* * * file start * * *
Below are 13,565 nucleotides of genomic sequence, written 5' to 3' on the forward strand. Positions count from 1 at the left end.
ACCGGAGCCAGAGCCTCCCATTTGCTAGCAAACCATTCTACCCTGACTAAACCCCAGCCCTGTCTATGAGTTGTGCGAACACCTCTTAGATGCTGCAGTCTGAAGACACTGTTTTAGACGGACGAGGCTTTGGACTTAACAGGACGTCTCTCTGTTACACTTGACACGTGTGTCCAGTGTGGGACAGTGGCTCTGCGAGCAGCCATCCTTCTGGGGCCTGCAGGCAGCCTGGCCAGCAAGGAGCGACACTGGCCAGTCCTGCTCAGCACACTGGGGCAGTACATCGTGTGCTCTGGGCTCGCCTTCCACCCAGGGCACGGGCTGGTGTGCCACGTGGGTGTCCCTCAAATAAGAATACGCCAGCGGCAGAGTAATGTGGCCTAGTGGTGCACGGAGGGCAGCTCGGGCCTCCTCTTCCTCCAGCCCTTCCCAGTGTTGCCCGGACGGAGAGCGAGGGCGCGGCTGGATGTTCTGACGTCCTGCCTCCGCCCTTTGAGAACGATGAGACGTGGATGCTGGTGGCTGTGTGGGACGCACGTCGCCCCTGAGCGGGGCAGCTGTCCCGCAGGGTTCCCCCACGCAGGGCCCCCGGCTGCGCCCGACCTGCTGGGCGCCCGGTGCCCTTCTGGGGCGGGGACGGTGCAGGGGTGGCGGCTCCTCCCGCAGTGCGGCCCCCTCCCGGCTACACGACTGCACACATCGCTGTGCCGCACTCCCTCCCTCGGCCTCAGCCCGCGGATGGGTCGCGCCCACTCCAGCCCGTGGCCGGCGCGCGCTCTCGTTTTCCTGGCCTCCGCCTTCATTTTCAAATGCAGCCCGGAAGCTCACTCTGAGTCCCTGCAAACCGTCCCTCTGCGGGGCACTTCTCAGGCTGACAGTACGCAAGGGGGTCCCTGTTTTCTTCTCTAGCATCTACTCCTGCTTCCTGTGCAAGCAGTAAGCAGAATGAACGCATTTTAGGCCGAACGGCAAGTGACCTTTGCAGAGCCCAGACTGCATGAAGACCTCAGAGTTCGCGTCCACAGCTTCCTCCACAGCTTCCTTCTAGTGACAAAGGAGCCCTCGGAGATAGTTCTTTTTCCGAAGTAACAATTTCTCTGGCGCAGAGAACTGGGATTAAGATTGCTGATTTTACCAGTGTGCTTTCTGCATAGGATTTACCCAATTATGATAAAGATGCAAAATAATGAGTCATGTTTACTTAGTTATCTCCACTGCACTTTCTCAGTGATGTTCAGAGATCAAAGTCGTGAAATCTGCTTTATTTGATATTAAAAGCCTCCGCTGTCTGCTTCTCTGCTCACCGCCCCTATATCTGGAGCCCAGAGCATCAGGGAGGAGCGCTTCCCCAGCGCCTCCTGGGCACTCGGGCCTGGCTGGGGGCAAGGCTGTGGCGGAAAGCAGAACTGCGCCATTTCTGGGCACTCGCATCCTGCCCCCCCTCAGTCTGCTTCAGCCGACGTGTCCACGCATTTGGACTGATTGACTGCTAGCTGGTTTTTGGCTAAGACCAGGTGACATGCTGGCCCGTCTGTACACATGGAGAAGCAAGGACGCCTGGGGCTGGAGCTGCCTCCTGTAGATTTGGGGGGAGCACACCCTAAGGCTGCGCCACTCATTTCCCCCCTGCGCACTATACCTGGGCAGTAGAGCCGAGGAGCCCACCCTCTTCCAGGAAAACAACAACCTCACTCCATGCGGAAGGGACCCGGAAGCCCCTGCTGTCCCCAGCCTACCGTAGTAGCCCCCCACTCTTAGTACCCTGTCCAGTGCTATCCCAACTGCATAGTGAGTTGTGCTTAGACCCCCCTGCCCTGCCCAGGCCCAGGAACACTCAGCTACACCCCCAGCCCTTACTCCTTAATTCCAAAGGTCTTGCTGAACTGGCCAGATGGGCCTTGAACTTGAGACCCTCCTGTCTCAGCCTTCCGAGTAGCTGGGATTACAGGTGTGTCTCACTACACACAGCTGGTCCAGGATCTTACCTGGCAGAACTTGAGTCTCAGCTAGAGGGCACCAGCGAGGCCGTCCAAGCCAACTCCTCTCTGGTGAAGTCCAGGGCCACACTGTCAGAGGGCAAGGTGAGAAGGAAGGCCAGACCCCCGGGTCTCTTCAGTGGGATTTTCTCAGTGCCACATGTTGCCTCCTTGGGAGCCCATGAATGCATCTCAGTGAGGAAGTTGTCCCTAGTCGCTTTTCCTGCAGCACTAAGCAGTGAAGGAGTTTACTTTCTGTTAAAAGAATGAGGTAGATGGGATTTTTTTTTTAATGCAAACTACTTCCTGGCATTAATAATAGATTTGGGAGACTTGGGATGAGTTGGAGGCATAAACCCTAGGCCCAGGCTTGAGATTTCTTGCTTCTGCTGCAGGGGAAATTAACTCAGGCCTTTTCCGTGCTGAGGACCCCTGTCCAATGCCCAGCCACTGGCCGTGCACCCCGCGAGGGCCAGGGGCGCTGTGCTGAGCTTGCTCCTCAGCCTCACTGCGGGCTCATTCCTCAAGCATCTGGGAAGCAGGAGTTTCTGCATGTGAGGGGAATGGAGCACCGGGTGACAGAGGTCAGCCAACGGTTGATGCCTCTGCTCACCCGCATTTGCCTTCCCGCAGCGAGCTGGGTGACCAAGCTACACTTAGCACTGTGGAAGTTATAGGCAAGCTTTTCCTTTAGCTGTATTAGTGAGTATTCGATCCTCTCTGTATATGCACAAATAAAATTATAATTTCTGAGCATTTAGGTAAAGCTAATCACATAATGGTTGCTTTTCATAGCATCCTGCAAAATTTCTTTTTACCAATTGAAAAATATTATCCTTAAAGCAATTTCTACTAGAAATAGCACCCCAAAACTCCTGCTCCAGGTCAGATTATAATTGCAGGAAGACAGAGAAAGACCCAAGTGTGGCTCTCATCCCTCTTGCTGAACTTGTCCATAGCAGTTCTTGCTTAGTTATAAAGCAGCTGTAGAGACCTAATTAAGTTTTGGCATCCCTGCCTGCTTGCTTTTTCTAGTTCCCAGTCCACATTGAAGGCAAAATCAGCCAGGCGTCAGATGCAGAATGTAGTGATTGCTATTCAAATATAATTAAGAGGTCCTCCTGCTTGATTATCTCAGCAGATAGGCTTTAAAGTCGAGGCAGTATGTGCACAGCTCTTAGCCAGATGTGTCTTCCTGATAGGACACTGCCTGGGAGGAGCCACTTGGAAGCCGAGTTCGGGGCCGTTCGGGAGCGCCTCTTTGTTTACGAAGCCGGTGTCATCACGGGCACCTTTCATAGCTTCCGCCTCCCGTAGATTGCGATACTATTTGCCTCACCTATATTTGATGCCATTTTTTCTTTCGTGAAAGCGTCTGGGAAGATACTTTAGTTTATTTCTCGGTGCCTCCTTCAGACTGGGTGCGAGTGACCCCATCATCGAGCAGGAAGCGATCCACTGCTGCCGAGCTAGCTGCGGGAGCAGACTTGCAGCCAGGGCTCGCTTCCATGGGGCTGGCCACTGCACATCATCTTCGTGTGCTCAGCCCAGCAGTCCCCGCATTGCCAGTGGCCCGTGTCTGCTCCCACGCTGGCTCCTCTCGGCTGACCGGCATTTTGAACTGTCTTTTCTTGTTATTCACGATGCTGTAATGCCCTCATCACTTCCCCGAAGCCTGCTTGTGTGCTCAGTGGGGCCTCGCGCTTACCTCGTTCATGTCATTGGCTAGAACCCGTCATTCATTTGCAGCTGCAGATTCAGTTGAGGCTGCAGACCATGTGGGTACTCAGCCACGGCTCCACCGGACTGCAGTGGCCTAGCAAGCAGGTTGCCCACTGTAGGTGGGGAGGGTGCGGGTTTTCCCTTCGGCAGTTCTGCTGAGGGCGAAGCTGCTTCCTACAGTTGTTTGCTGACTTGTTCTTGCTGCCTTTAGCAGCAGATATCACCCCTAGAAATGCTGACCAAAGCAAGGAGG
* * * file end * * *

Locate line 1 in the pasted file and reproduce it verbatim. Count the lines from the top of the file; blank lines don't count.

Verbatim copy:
Below are 13,565 nucleotides of genomic sequence, written 5' to 3' on the forward strand. Positions count from 1 at the left end.